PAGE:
There is a critical distinction between Fox Valley and the instant case, however. The divorce agreement in Fox Valley referred specifically to existing pension plans and retirement benefits so that the parties obviously intended to give up whatever rights they may have had in each other's non-probate benefits. Margaret's antenuptial agreement, on the other hand, makes no reference at all to future pension or retirement benefits and applies on its face only to assets passing through probate. Since the waiver in Fox Valley applied to plans that were already in existence when the divorce decree was signed, the couple must have known exactly what they were giving away. In this case, the Pedro pension plan had not been formed when the antenuptial agreement was signed. Neither Margaret nor Doran could have known that their pre-marriage agreement would strip Margaret of her rights to Doran's pension because no pension existed at the time. The only parallel between Fox Valley and the instant case is that they both involve agreements to waive certain rights to which the parties might otherwise be entitled. There the similarity ends--one involves a divorce decree, the other an antenuptial agreement; one waiver refers to pension benefits, the other does not; one pension plan existed when the waiver was signed, the other did not. While the plaintiffs in Fox Valley argued that the waiver should not be given effect, the question in the present case is whether there was waiver to begin with. Not even the marriage status of the plaintiffs in the two cases are the same.
The fact that the pension plan did not exist when Margaret and Doran signed the antenuptial agreement is significant for another reason besides distinguishing Fox Valley. Federal law sets forth the procedures under which a spouse can waive his interests in a qualified joint and survivor annuity form of benefit. Under ERISA, a spouse gives up his share of a pension only if he consents to the waiver in writing. 29 U.S.C. § 1055(c) (2) (A) (i). The Internal Revenue Code has a similar requirement of written waiver in 26 U.S.C. § 417(a) (2). See also Treasury Regulation § 1.401(a)-20 (1991). In addition to the writing, the waiver "must acknowledge [ ] the effect of such election and [be] witnessed by a plan representative or a notary public * * *." 29 U.S.C. § 1055(c) (2) (A) (i). Although the antenuptial agreement was written (but not notarized), we understand the ERISA requirements of acknowledgement, writing and notarization to reflect the concern that any waiver be knowing and considered. It is self-evident that a waiver cannot be knowing and considered if the thing to be relinquished has not yet been conceived of by the employer.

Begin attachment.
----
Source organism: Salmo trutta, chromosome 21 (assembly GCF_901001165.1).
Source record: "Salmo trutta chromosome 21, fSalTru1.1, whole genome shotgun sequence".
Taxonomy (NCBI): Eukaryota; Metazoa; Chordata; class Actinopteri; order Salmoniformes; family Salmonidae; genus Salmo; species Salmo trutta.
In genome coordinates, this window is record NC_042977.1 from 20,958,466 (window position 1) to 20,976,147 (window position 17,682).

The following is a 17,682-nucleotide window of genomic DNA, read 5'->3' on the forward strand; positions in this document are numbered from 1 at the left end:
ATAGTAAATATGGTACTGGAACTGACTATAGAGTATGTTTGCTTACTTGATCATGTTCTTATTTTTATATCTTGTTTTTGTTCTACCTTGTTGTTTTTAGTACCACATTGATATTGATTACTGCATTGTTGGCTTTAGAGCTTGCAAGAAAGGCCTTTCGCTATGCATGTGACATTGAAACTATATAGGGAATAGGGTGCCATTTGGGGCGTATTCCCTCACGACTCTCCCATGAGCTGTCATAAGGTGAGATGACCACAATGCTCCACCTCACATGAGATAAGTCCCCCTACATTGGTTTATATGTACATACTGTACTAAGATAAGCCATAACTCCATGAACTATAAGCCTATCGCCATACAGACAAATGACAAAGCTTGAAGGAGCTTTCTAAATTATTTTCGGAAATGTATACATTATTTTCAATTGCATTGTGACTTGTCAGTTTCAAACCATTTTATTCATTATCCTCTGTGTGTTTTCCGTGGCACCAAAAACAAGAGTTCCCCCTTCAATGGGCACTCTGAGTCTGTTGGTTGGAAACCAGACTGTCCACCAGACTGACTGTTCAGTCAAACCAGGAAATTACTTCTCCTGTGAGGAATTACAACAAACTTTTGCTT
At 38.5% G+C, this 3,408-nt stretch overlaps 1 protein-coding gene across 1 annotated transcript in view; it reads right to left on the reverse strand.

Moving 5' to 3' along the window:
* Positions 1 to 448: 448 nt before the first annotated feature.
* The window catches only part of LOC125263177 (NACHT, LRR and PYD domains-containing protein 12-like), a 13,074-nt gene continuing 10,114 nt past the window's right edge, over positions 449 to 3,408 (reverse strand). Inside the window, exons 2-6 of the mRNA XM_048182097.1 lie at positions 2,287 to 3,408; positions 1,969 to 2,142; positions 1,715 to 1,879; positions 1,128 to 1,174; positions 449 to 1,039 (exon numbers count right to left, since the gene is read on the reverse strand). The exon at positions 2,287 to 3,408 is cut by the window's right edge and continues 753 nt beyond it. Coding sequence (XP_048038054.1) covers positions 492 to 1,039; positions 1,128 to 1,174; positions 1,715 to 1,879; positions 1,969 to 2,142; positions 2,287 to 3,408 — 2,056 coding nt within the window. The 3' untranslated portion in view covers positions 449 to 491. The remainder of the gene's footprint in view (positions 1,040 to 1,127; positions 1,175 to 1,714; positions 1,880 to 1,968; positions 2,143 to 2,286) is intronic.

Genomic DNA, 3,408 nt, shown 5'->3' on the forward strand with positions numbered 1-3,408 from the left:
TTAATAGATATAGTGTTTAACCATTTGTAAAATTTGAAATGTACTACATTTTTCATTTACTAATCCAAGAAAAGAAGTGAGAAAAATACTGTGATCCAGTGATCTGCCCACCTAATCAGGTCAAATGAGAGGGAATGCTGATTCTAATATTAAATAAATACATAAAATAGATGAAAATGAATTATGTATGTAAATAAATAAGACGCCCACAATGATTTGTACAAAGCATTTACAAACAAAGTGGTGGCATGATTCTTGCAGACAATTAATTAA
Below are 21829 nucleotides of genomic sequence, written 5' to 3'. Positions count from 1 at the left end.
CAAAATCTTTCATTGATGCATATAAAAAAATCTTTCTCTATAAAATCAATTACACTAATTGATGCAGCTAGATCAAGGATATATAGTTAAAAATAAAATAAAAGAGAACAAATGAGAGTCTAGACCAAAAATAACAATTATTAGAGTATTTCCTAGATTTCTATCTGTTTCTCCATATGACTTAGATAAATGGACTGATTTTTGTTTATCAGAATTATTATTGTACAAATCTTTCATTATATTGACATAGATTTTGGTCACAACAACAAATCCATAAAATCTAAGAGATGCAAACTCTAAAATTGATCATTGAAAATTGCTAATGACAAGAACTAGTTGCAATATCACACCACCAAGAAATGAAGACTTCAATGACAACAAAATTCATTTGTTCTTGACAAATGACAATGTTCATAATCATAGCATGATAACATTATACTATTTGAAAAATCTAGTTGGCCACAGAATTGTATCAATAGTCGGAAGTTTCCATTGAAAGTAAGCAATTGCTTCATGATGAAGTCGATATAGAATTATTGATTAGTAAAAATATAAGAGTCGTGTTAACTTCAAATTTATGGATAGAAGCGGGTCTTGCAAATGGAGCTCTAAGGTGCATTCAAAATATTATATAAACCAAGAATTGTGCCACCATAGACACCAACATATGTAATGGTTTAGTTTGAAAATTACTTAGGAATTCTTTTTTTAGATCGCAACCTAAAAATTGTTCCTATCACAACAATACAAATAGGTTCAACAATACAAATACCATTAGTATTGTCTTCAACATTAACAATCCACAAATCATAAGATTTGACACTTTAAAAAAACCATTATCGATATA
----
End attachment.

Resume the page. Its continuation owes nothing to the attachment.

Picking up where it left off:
Thus in Zinn v. Donaldson Co., Inc., 799 F. Supp. 69, 73 (D. Minn. 1992), a wife's generalized consent to abide by the terms of her husband's will was not a sufficiently specific waiver of pension benefits under ERISA. And in Hurwitz v. Sher, 982 F.2d 778 (2d Cir. 1992), certiorari denied, --- U.S. ----, 113 S. Ct. 2345, 124 L. Ed. 2d 255, an antenuptial agreement which failed to specify an alternative person to receive pension benefits did not constitute waiver. We agree fully with Hurwitz v. Sher that under ERISA's regulation of qualified profit-sharing plans, antenuptial agreements do not waive spouses' rights to survivor benefits. In holding that antenuptial agreements lacking ERISA waiver requirements do not constitute effective waivers, the Second Circuit relied on three well-considered district court decisions as well as Judge Patterson's Hurwitz opinion in the district court reported in 789 F. Supp. 134 (S.D.N.Y. 1992), which distinguished Fox Valley. While the plaintiffs rely on Rollins v. Metropolitan Life Ins. Co., 863 F.2d 1346 (7th Cir. 1988), we overruled that case last year. Metropolitan Life Ins. Co. v. Christ, 979 F.2d 575, 578 (1992).
Finally, the antenuptial agreement itself provides an escape hatch by noting that either party may consent to give any part of his estate to the other party "in writing." Arguably, the pension plan with its default provision in favor of the spouse was just such a writing. Thus even if we had held that the antenuptial agreement constituted a valid waiver, the pension plan could be construed as a waiver of the waiver, particularly in these circumstances where Doran was knowledgeable about the terms of both the antenuptial agreement and the pension plan.
The judgment below is reversed and the case is remanded with instructions to enter summary judgment for defendant Margaret Perdue. On remand, it will be appropriate for the district judge to determine the worth of Margaret's interest and to reinstate her cross-claim against the administrator and sponsor of the pension plan, Professional Administrators Limited Pension and Group Consultants, Inc. ("PAL-PGC") and Rex Ridgeway. The district court found that Margaret lacked standing to bring a cross-claim because she was neither a beneficiary nor participant. Obviously, our holding today alters that judgment. We offer no opinion, however, about the fiduciary status of PAL-PGC or Ridgeway, a question the district court preserved for later adjudication.
One of the sons, Dale E. Perdue, is personal representative of his father's estate and asked the court to determine the rights of the parties. The plaintiffs also sued other defendants, but those claims are not relevant to this appeal